The Syria Project

The Syria Project


The Syrian Civil War began in March 2011. Years later, with hundreds of thousands dead, no end appears in sight. Multiple diplomatic conferences and ceasefire agreements have failed to achieve a resolution or anything more than a temporary lull in the fighting.

In its first two years, the conflict was a relatively straightforward contest between Bashar al-Assad’s regime and opposition forces under the banner of the Free Syrian Army. As the war continued, outside actors interested in either propping up or toppling the Syrian ruler entered the fray, transforming the country into a battlefield for larger international conflicts.

Hezbollah openly declared its military presence in 2013, intent on swinging the tide of battle in Assad’s favor. It was joined by a host of other Iranian proxy militias – Iraqis, Afghanis, Pakistanis and others – and then by Iran’s Islamic Revolutionary Guard Corps. A host of Sunni Islamist militias appeared in response, either splintering off from the FSA or coming from abroad.

The most important of these is Jabhat Fateh al-Sham (formerly known as Jabhat al-Nusra), an al-Qaeda affiliated group. The Islamic State, formerly confined to Iraq, entered Syria in 2014 and seized large swathes of territory, establishing its de facto capital in Raqqa and declaring war on both rebels and regime loyalists. Russia entered the fight in late 2015, assuring the momentum remained with the regime-led alliance.

Despite predictions of his downfall, the Syrian president has proved surprisingly resilient. The late 2016 conquest of Aleppo was a turning point that definitively swung the tide of battle in his favor. Regime gains, however, have come at huge cost: the Syrian Arab Army is shattered, and Assad’s Syria is a pariah in the Arab world. In the long run, Assad’s dependence on Iran and its proxy militias – which have declared their intent to permanently remain in the country – will serve to erode Syrian sovereignty, perhaps transforming Damascus into another puppet of Tehran.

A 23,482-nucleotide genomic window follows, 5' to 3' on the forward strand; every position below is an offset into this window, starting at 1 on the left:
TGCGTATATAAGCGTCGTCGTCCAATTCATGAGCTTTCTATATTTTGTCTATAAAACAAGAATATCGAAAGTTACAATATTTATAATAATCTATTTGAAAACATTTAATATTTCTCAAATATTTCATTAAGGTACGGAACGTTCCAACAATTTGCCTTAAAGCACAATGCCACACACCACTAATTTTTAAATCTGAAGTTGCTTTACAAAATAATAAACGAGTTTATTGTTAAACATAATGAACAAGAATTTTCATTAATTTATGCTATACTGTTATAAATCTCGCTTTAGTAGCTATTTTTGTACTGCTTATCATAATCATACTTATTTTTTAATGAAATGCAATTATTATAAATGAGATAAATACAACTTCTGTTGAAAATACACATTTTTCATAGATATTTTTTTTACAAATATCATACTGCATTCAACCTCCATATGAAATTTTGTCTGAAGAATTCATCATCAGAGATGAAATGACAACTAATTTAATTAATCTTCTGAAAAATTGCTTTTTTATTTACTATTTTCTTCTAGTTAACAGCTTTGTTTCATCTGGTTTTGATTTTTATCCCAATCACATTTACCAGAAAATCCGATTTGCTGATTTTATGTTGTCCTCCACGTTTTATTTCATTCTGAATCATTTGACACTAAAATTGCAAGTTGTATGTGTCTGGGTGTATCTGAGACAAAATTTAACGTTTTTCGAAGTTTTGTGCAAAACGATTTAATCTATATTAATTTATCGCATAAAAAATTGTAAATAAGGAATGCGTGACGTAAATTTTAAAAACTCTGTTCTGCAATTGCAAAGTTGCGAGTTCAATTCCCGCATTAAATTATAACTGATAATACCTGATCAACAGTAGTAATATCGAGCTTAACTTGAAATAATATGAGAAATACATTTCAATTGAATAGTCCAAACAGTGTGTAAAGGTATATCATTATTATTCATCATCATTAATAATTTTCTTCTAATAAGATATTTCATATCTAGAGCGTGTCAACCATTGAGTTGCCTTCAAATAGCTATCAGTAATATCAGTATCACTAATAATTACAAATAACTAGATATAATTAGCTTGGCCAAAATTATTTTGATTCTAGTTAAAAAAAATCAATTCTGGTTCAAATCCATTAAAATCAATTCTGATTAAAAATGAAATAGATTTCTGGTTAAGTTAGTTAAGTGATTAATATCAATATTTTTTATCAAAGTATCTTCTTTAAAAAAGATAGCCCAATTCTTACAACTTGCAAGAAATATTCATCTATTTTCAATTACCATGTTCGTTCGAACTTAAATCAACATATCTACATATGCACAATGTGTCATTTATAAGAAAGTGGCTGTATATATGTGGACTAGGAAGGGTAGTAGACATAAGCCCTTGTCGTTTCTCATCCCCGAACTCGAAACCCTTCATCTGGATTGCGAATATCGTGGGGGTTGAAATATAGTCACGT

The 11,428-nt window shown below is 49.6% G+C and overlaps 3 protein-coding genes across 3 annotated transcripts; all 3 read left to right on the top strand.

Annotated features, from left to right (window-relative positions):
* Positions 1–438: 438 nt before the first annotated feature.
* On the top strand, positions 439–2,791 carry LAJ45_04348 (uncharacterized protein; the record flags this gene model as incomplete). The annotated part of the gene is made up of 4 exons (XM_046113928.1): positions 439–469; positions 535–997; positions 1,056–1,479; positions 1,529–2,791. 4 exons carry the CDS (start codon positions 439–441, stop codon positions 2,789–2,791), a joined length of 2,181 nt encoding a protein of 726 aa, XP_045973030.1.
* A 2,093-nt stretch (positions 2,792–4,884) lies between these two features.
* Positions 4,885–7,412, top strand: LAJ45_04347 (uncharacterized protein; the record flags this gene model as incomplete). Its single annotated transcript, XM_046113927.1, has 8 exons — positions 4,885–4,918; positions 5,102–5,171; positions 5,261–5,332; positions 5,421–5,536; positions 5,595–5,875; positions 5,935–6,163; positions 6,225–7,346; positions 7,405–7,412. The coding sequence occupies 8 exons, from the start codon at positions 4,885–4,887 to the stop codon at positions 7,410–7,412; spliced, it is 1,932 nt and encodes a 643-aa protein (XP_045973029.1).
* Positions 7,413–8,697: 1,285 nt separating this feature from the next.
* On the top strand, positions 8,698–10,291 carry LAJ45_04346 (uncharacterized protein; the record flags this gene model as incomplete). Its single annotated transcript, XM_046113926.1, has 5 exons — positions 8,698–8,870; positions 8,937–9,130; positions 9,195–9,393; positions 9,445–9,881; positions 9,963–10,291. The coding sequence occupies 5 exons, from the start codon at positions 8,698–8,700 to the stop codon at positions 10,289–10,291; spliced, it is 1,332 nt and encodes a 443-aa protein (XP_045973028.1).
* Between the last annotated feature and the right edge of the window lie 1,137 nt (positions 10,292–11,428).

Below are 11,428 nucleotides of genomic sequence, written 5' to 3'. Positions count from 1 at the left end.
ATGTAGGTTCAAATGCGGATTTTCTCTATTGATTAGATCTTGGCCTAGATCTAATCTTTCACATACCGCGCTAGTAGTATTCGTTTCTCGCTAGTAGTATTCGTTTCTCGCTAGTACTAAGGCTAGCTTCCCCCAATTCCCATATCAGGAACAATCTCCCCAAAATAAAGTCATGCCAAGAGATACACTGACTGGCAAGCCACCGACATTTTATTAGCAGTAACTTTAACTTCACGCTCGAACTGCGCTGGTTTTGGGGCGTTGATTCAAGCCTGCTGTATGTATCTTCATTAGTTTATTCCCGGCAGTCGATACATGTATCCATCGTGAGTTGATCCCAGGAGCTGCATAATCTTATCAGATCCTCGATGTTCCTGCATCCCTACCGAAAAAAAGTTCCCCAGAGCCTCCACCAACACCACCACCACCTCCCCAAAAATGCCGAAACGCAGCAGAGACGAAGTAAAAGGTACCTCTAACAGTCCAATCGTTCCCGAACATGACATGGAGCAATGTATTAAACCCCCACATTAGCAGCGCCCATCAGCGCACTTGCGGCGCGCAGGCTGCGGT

Assad’s Fundraiser at the World Bank

8th February 2017 – Tablet Magazine

Assad’s Fundraiser at the World Bank

Tony Badran

For all the controversy surrounding it, there was one silver lining to President Trump’s now suspended executive order that barred nationals from seven Middle Eastern and African countries, including Syria, from entering the U.S.: It had kept an old associate of Bashar al-Assad from entering the United States and rattling the tin can on behalf of the Syrian butcher. more...

Analysis & Commentary

18th March 2017 – Quoted by Matthew RJ Brodsky - The National Interest

Can Trump Refrain from Repeating His Predecessor’s Mistakes in Syria?

Tony Badran

The case of the president’s self-inflicted wound from his self-imposed red line provides a rather illustrative example of being outmaneuvered. more...

8th February 2017 – Quoted by Jonah Bennett - The Daily Caller

Marine Captain: Russia Has Embarrassed US In Ukraine, Syria With Fraction Of Our Military Budget

John Hannah

Active-duty Marine Capt. Joshua Waddell has written an op-ed arguing that Russia has utterly embarrassed the U.S. in Syria and Ukraine, while only maintaining a military budget a fraction of the Pentagon’s total budget. more...

7th February 2017 – Sirius XM


Behnam Ben Taleblu

FDD senior Iran analyst Behnam Ben Taleblu comments on the Trump administrations sanctions towards Iran, and the conflict in Syria. more...

1st February 2017 – Quoted by Wladimir van Wilgenburg - Arab News

Syrian government disagrees with Russia on Kurdish autonomy

Tony Badran

The Syrian government completely rejected any form of Kurdish autonomy and has reportedly proposed amendments to change the Russian draft proposal for a new Syrian constitution. more...

From the Hill: